A mortgage is agreement between a property owner and a mortgage company giving the mortgage company an interest (a lien) in property as security for money lent by the mortgage company. Generally, only the lender (the mortgage company) can modify the terms of the agreement.
The bankruptcy court can only modify that agreement in limited circumstances, and only in a Chapter 13 bankruptcy case. But, a bankruptcy filing may be able to help you qualify for a loan modification, or at least give you time to pursue that option.
Chapter 13 Mortgage Modification
In a Chapter 13, you propose a plan to pay something back to your creditors over a three to five year time period. There are two ways that a Chapter 13 can modify a mortgage, lien stripping or cram down.
Lien stripping is allowed only when there is no value in the property to secure the mortgage. It usually applies to second, or later, mortgages. For instance, if your house is worth $100,000.00 and you have a first mortgage of $105,000.00, and a second mortgage of $15,000.00, you can strip the second mortgage because the first mortgage is more than what is owed on the house. All the value of the house is used up by the first mortgage and there is no value to secure the second mortgage. In this instance, the second mortgage can be stripped in a Chapter 13 and paid as an unsecured debt.
A cram down is only available in a Chapter 13 for real estate if:
• the loan is secured by more than just your residence (such as your car or stocks)
• the loan was used to purchase an investment property that you don’t live in
• the loan was used to purchase your residence and other property that is not part of your residence (such as farmland)
• the loan was used to purchase a mobile home that is personal property and not real property
A cram down means that you are paying only the value in full through the plan. The remainder of the balance is paid with other unsecured creditors. The drawback to a cram down is that you must pay the value in full during the plan, which may not be possible for many people.
Loan Modification In Chapter 13
If your mortgage is not eligible for lien stripping or a cram down, you can still ask the mortgage company to modify the mortgage while you’re in a Chapter 13 plan. In Chapter 13, if your mortgage payments are behind, you will propose a plan that catches up the payments and resumes regular, on-going payments.
You can also ask the mortgage company to modify the terms of the mortgage to lower the payments, and/or catch up the payments that are behind. Any loan modification will have to be approved by the bankruptcy court, and once approved, will likely change the terms of your plan.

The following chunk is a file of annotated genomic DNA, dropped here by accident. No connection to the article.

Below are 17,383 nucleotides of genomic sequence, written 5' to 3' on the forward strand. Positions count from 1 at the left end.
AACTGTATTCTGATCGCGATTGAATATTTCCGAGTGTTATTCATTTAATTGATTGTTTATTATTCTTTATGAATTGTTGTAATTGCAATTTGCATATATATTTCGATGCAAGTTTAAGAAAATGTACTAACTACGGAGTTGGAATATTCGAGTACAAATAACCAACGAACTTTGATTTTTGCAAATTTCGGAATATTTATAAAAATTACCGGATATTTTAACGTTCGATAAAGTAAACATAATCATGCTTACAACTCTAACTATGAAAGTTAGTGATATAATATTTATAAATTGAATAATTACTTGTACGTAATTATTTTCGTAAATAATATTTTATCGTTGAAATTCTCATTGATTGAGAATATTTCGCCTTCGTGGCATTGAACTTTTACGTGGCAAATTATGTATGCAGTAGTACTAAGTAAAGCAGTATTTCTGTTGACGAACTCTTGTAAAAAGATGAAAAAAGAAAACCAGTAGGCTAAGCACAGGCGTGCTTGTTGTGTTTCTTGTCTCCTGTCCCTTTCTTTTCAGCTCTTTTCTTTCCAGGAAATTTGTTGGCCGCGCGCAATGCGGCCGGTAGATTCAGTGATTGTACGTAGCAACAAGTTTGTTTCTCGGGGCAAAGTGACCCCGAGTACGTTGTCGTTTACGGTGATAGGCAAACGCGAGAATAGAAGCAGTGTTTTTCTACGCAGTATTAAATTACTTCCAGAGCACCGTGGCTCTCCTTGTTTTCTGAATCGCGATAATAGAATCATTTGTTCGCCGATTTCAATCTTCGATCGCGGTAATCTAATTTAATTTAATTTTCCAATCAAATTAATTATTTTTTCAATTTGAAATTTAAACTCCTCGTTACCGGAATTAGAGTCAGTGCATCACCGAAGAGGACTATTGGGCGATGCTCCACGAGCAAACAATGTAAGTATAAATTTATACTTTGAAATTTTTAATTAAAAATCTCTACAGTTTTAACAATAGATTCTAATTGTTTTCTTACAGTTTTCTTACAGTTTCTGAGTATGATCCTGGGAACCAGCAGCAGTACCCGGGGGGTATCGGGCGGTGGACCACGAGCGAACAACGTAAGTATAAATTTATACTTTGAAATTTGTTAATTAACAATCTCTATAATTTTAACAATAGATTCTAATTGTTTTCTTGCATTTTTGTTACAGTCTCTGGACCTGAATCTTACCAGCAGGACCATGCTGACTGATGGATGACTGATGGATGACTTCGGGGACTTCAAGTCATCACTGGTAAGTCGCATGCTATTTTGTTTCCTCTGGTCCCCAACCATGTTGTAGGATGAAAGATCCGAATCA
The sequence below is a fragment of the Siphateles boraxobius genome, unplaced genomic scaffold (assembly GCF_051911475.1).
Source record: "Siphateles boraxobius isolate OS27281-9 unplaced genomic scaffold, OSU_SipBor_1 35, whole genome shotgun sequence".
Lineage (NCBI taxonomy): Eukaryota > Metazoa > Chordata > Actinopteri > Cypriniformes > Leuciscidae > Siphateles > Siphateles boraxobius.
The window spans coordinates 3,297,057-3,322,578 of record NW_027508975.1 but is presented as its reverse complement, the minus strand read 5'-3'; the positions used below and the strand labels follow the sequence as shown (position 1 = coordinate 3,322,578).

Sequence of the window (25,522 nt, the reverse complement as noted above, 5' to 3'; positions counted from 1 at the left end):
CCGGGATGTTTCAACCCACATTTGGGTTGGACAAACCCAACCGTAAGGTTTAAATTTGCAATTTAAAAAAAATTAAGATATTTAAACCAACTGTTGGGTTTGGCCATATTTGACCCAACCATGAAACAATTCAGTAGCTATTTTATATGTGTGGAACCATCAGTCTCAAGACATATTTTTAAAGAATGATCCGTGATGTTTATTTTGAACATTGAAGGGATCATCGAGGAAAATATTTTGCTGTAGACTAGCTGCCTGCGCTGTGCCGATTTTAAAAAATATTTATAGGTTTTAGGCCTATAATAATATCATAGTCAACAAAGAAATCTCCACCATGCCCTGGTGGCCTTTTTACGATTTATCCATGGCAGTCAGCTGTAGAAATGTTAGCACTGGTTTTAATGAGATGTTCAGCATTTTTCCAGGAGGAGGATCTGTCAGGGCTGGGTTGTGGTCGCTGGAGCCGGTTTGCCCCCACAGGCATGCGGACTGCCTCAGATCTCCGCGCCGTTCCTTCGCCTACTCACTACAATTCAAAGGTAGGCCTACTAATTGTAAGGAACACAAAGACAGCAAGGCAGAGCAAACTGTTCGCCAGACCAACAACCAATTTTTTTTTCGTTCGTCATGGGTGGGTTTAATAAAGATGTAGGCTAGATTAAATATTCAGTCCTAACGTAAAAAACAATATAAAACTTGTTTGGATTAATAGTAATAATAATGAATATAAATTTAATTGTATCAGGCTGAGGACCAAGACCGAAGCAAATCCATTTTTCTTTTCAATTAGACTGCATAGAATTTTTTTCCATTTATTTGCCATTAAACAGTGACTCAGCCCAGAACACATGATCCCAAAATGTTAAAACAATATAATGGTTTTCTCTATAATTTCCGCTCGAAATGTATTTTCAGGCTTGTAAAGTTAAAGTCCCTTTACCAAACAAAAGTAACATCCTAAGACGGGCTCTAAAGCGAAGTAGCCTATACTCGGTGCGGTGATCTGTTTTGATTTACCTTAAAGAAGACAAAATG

It is important to have an experienced attorney to help you through the process. There are many steps to take and multiple documents that will have to be filed with the court, so a good attorney will be a big help in getting it done correctly. If the loan modification is not approved by the lender, you still have the Chapter 13 plan as a back up to save your property from foreclosure.
Chapter 7 And Mortgage Modification
There is no process available in a Chapter 7 case to modify the terms of a mortgage through the bankruptcy court. Lien stripping and cram down are not allowed in a Chapter 7 case. If you want to keep otherwise exempt property in a Chapter 7, you need to make arrangements to continue paying the mortgage by reaffirming the debt (agreeing to continuing paying the original agreement), or redeem the property by paying the value of the property in a lump sum (not usually an option for real estate).
However, you can still ask the lender for a loan modification. One of the requirements for a loan modification is a certain debt to income ratio. Often, people with a lot of debt do not qualify for a loan modification because their debt to income ratio is too high, that is, they have too much debt. Filing a chapter 7 can get rid of unsecured debts like credit cards and medical bills. Getting rid of those debts can lower your debt to income ratio, which helps you to qualify for a loan modification from your lender.
If you have a mortgage that you can’t afford, be careful about reaffirming that debt, thinking that you can get a loan modification. If you reaffirm, your legal obligation to pay that debt is not discharged. You still owe it after your bankruptcy case. If you can’t get a loan modification and you default on the mortgage and the property is foreclosed, you are legally liable for any deficiency balance (difference between what was owed and what the property sold for).
You do not have to reaffirm to get a loan modification. If you can’t afford the mortgage payments without a loan modification, don’t reaffirm the debt. That way, if you don’t get the loan modification, you aren’t obligated on the loan after you receive your discharge.